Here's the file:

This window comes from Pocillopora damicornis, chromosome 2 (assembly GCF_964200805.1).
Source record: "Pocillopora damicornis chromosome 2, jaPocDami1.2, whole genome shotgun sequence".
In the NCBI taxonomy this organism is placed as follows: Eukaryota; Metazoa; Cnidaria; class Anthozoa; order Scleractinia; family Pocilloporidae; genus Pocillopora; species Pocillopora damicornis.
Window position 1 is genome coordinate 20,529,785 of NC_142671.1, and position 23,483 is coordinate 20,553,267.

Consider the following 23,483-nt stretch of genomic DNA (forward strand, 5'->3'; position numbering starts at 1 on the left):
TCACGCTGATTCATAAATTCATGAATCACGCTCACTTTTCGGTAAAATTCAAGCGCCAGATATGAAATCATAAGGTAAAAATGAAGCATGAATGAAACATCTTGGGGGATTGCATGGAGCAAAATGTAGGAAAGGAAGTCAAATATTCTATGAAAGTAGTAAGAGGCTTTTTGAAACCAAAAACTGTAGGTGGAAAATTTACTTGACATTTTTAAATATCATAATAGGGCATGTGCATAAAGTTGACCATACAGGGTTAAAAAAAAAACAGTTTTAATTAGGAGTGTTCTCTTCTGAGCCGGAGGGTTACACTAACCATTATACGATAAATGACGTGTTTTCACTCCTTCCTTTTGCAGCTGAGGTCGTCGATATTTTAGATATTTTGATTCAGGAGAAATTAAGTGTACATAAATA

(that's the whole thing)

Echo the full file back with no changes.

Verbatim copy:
This window comes from Pocillopora damicornis, chromosome 2 (assembly GCF_964200805.1).
Source record: "Pocillopora damicornis chromosome 2, jaPocDami1.2, whole genome shotgun sequence".
In the NCBI taxonomy this organism is placed as follows: Eukaryota; Metazoa; Cnidaria; class Anthozoa; order Scleractinia; family Pocilloporidae; genus Pocillopora; species Pocillopora damicornis.
Window position 1 is genome coordinate 20,529,785 of NC_142671.1, and position 23,483 is coordinate 20,553,267.

Consider the following 23,483-nt stretch of genomic DNA (forward strand, 5'->3'; position numbering starts at 1 on the left):
TCACGCTGATTCATAAATTCATGAATCACGCTCACTTTTCGGTAAAATTCAAGCGCCAGATATGAAATCATAAGGTAAAAATGAAGCATGAATGAAACATCTTGGGGGATTGCATGGAGCAAAATGTAGGAAAGGAAGTCAAATATTCTATGAAAGTAGTAAGAGGCTTTTTGAAACCAAAAACTGTAGGTGGAAAATTTACTTGACATTTTTAAATATCATAATAGGGCATGTGCATAAAGTTGACCATACAGGGTTAAAAAAAAAACAGTTTTAATTAGGAGTGTTCTCTTCTGAGCCGGAGGGTTACACTAACCATTATACGATAAATGACGTGTTTTCACTCCTTCCTTTTGCAGCTGAGGTCGTCGATATTTTAGATATTTTGATTCAGGAGAAATTAAGTGTACATAAATA